Roman Empire -- fiction

Where the Wild Rose Blooms

By Lori Wick

Go to catalog
Clayton Taggart is anxious to leave his small Colorado town to begin his training as a teacher when Jackie Fontaine moves into town. Just as the two start to become closer, a secret threatens to tear them apart.
Part of the Rocky Mountain Memories series.
Reserve this title

The Robe

By Lloyd C. Douglas

Go to catalog

A Roman soldier, Marcellus, wins Christ's robe as a gambling prize. He then sets forth on a quest to find the truth about the Nazarene's robe-a quest that reaches to the very roots and heart of Christianity and is set against the vividly limned background of ancient Rome. Here is a timeless story of adventure, faith, and romance, a tale of spiritual longing and ultimate redemption.

 

This best-seller of 1950 was made intothe first movie to be filmed in CinemaScope, starring Richard Burton. Lloyd C. Douglas was a pastor who wrote several best selling novels during the 1940s and 50s.

Reserve this title

The Kingdom of the Wicked

By Anthony Burgess

Go to catalog
"A Roman saga, taking in the excesses of Tiberius, Caligula and Nero and an irreverent account of the early days of Christianity. Sadoc, a dying shipping clerk, sets down for future generations a tale of epic proportions: he is charged with recounting no less an event than the birth of Christianity."
Reserve this title

The Silver Wolf

By Alice Borchardt

Go to catalog

The wars of Charlemagne against declining Rome provide the backdrop to this tale of a female shapeshifter who finds herself a pawn to court intrigue.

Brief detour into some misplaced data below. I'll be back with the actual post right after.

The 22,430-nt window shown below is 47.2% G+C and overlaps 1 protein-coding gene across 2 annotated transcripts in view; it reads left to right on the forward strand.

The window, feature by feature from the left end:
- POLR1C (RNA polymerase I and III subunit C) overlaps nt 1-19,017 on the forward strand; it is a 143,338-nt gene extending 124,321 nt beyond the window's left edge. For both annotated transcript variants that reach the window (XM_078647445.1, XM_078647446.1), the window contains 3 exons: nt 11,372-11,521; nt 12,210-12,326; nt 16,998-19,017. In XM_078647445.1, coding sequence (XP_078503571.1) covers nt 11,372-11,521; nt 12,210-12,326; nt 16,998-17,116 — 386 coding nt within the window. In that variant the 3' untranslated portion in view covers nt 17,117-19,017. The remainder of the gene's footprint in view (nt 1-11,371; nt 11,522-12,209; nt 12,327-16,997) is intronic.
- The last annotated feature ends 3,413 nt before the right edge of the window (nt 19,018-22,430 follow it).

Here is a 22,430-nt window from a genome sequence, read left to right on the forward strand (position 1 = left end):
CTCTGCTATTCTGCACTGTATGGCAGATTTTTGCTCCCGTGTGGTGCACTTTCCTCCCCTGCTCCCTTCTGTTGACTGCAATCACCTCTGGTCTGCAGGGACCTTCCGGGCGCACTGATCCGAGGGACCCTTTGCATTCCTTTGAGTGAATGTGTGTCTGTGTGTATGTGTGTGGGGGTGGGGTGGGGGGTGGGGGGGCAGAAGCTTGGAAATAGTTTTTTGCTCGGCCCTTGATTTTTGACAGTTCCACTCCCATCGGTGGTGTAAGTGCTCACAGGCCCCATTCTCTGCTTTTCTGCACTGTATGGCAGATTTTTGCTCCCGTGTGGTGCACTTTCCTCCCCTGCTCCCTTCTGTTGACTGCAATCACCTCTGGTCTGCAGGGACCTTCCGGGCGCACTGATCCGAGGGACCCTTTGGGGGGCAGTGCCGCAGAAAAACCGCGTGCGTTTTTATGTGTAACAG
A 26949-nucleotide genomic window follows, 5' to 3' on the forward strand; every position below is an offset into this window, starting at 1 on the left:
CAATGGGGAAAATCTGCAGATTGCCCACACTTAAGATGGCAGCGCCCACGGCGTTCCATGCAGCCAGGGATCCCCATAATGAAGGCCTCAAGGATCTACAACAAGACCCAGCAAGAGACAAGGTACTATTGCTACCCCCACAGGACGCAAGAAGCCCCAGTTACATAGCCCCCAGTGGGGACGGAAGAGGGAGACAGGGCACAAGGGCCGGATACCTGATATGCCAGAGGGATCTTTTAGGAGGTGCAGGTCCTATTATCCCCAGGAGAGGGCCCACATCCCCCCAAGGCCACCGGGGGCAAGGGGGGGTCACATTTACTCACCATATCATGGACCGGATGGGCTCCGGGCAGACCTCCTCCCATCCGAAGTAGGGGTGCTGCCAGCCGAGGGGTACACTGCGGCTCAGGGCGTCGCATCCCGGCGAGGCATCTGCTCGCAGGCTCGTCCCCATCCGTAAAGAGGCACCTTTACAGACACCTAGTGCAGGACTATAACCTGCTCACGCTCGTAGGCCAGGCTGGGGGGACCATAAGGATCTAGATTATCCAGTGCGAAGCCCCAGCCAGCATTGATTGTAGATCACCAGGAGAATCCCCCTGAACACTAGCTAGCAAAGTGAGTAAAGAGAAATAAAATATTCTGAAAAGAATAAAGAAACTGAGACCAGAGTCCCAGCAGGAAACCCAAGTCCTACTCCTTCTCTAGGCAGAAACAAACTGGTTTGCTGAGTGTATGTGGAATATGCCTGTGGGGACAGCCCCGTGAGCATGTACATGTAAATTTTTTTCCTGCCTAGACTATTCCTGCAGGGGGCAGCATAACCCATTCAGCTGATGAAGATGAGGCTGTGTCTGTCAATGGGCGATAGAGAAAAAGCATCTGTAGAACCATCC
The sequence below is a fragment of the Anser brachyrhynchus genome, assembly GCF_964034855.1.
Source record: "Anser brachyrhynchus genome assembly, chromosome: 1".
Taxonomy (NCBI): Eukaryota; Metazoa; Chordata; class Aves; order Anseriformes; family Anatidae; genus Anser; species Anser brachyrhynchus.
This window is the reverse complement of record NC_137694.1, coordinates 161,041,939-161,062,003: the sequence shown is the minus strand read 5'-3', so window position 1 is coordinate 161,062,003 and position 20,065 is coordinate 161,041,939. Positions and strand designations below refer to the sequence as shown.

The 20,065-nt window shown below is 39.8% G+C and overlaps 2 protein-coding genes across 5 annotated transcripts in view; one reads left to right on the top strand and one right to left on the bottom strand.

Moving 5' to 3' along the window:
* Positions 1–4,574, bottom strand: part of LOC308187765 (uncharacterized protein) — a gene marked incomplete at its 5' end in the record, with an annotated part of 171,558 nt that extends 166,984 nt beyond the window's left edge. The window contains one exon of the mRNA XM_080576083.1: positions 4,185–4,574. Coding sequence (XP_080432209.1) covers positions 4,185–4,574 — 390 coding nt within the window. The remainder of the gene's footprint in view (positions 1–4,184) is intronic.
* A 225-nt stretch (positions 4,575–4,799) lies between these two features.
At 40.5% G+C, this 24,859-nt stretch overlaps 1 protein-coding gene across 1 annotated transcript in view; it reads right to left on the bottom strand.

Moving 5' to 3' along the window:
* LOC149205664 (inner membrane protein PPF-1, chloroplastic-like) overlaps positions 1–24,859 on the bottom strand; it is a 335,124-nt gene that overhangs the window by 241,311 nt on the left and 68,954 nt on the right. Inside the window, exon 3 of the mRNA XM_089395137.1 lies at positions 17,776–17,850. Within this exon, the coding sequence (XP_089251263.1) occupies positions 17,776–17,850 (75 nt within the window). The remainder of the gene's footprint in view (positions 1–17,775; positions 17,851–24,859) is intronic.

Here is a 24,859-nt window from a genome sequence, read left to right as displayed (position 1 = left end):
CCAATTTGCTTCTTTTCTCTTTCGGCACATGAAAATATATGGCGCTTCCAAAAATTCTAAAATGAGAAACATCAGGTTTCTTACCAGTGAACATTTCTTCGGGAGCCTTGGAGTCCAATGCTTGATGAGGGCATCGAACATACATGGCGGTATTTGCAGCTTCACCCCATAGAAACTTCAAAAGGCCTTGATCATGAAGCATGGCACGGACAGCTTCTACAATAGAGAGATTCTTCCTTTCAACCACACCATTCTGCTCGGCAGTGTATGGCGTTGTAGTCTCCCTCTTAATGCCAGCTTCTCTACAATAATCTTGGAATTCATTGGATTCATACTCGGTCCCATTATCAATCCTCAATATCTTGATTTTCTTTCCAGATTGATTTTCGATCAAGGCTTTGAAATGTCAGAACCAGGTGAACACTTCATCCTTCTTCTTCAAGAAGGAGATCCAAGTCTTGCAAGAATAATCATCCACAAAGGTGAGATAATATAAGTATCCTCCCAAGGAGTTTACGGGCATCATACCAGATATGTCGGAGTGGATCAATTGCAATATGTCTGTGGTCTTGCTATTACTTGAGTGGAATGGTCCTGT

Reserve this title

Medicus: A Novel of the Roman Empire, by Ruth Downie

Gaius Petrius Ruso has just arrived for duty in the Britain, a far backwater of the Roman Empire. He’s been assigned to the Valeria Victrix Legion as Medicus, serving the legion and the natives living in the town surrounding the barracks. When the only other doctor on staff is poisoned by a plate of oysters at the local bar/bordello, Ruso works on alone. Tramping the town in an exhausted stupor, he encounters an odious merchant beating an unconscious slave girl—who clearly has a badly broken arm.

Ruso wants to forget he ever saw the girl. He doesn’t have the money to buy her. He has no use for her. But it’s clear that if she stays as she is, she’ll die. So Ruso does buy her, with the plan to heal her and put her to work.  But pretty and clever Tilla has other plans. As a point of honor, she wants to die, and there’s very little Ruso can do about it as she has no plans to tell him.